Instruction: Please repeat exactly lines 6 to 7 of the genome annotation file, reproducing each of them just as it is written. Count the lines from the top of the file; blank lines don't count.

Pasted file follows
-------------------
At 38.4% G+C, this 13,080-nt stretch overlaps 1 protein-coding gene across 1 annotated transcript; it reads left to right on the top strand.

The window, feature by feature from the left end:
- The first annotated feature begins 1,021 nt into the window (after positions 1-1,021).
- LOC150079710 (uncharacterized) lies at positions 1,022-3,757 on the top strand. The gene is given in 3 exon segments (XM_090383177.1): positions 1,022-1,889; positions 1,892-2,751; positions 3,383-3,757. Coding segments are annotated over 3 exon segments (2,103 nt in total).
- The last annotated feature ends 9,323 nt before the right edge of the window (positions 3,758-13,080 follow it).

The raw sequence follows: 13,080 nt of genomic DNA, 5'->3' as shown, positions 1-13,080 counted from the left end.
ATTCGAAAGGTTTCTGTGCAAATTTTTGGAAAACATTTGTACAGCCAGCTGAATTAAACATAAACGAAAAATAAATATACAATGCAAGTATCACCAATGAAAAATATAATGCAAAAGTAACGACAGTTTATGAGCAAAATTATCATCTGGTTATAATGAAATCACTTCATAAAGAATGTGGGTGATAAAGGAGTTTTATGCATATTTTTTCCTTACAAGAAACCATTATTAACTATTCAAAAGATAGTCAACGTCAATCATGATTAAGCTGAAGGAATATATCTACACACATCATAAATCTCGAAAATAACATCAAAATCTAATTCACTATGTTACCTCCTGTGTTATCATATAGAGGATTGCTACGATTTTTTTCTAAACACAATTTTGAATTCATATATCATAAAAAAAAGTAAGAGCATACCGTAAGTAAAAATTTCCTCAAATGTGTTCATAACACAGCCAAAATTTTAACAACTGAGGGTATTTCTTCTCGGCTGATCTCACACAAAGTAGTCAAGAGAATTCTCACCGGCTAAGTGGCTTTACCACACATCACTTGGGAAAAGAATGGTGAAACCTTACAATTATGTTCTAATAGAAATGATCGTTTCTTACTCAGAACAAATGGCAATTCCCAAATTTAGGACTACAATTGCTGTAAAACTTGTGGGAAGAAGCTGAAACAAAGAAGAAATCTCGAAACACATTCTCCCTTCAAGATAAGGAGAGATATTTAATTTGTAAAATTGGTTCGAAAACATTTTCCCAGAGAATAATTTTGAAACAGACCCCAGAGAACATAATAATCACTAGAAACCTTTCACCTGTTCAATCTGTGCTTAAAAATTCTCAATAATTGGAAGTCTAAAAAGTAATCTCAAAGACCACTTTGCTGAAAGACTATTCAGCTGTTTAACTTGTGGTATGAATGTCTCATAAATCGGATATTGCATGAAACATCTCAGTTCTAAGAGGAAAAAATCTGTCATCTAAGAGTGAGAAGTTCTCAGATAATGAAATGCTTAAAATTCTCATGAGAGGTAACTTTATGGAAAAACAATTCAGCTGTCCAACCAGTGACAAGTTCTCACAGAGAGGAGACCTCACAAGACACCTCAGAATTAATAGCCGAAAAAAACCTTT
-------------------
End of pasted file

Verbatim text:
The raw sequence follows: 13,080 nt of genomic DNA, 5'->3' as shown, positions 1-13,080 counted from the left end.
ATTCGAAAGGTTTCTGTGCAAATTTTTGGAAAACATTTGTACAGCCAGCTGAATTAAACATAAACGAAAAATAAATATACAATGCAAGTATCACCAATGAAAAATATAATGCAAAAGTAACGACAGTTTATGAGCAAAATTATCATCTGGTTATAATGAAATCACTTCATAAAGAATGTGGGTGATAAAGGAGTTTTATGCATATTTTTTCCTTACAAGAAACCATTATTAACTATTCAAAAGATAGTCAACGTCAATCATGATTAAGCTGAAGGAATATATCTACACACATCATAAATCTCGAAAATAACATCAAAATCTAATTCACTATGTTACCTCCTGTGTTATCATATAGAGGATTGCTACGATTTTTTTCTAAACACAATTTTGAATTCATATATCATAAAAAAAAGTAAGAGCATACCGTAAGTAAAAATTTCCTCAAATGTGTTCATAACACAGCCAAAATTTTAACAACTGAGGGTATTTCTTCTCGGCTGATCTCACACAAAGTAGTCAAGAGAATTCTCACCGGCTAAGTGGCTTTACCACACATCACTTGGGAAAAGAATGGTGAAACCTTACAATTATGTTCTAATAGAAATGATCGTTTCTTACTCAGAACAAATGGCAATTCCCAAATTTAGGACTACAATTGCTGTAAAACTTGTGGGAAGAAGCTGAAACAAAGAAGAAATCTCGAAACACATTCTCCCTTCAAGATAAGGAGAGATATTTAATTTGTAAAATTGGTTCGAAAACATTTTCCCAGAGAATAATTTTGAAACAGACCCCAGAGAACATAATAATCACTAGAAACCTTTCACCTGTTCAATCTGTGCTTAAAAATTCTCAATAATTGGAAGTCTAAAAAGTAATCTCAAAGACCACTTTGCTGAAAGACTATTCAGCTGTTTAACTTGTGGTATGAATGTCTCATAAATCGGATATTGCATGAAACATCTCAGTTCTAAGAGGAAAAAATCTGTCATCTAAGAGTGAGAAGTTCTCAGATAATGAAATGCTTAAAATTCTCATGAGAGGTAACTTTATGGAAAAACAATTCAGCTGTCCAACCAGTGACAAGTTCTCACAGAGAGGAGACCTCACAAGACACCTCAGAATTAATAGCCGAAAAAAACCTTT